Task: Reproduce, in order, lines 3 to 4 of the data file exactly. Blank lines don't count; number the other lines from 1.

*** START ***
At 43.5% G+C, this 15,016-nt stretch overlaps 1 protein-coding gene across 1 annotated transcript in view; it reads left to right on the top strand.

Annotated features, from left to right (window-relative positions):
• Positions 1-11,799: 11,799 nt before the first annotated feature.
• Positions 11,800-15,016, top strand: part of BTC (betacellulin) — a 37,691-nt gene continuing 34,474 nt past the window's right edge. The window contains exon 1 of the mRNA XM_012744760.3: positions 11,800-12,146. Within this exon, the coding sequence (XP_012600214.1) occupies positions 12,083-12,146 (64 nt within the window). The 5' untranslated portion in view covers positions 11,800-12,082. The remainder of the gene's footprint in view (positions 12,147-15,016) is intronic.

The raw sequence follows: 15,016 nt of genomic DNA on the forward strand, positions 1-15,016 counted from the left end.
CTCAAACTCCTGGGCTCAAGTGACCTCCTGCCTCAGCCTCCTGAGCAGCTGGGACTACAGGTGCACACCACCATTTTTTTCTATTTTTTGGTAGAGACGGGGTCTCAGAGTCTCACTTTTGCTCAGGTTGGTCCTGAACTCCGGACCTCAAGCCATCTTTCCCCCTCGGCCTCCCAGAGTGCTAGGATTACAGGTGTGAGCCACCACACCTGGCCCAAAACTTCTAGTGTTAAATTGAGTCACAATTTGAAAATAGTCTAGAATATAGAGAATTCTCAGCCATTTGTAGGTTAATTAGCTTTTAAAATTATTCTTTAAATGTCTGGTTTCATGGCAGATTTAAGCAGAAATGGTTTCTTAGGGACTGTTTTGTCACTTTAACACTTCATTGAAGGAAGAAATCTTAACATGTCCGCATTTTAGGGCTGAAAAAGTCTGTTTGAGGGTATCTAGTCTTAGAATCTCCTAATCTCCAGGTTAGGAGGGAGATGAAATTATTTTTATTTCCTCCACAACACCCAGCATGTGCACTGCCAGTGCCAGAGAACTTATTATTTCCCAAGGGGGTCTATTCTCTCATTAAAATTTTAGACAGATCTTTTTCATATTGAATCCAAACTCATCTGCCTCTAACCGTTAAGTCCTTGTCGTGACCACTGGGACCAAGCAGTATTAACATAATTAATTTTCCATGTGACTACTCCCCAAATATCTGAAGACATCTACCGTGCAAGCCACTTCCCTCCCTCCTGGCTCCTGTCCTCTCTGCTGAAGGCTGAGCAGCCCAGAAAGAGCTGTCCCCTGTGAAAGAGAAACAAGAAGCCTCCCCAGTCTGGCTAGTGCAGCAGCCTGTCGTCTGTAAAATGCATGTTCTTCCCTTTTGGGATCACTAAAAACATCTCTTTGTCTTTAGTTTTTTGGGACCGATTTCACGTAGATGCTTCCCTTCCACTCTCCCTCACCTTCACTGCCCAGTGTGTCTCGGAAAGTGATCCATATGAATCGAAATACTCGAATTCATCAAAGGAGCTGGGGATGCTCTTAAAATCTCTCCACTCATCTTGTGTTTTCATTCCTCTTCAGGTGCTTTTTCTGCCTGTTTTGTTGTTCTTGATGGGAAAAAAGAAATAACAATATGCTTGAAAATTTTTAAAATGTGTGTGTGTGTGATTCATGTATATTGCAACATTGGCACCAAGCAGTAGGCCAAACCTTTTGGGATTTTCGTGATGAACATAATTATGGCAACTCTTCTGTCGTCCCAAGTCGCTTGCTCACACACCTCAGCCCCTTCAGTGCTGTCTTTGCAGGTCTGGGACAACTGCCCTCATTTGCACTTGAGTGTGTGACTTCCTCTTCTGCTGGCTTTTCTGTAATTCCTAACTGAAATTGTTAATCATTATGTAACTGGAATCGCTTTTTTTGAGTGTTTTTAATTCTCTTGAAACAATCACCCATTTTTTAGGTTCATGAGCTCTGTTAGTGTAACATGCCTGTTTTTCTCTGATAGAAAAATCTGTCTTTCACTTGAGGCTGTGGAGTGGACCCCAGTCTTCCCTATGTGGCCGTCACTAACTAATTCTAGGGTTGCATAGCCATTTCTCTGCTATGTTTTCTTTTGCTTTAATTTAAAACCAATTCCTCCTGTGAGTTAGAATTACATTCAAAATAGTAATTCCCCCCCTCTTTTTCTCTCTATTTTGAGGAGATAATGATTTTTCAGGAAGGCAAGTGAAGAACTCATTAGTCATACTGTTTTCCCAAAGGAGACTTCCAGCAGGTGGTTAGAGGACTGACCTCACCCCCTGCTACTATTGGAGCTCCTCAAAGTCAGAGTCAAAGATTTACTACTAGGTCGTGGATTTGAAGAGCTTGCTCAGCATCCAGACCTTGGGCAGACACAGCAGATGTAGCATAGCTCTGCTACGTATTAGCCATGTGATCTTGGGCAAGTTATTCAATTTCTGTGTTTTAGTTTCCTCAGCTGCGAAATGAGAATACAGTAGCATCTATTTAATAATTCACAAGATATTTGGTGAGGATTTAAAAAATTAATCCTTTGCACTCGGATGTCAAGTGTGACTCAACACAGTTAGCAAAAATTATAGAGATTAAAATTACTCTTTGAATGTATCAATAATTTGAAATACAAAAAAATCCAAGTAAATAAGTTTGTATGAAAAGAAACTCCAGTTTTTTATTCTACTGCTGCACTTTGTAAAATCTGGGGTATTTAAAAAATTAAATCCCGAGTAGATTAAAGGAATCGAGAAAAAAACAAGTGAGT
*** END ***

• Positions 1-11,799: 11,799 nt before the first annotated feature.
• Positions 11,800-15,016, top strand: part of BTC (betacellulin) — a 37,691-nt gene continuing 34,474 nt past the window's right edge. The window contains exon 1 of the mRNA XM_012744760.3: positions 11,800-12,146. Within this exon, the coding sequence (XP_012600214.1) occupies positions 12,083-12,146 (64 nt within the window). The 5' untranslated portion in view covers positions 11,800-12,082. The remainder of the gene's footprint in view (positions 12,147-15,016) is intronic.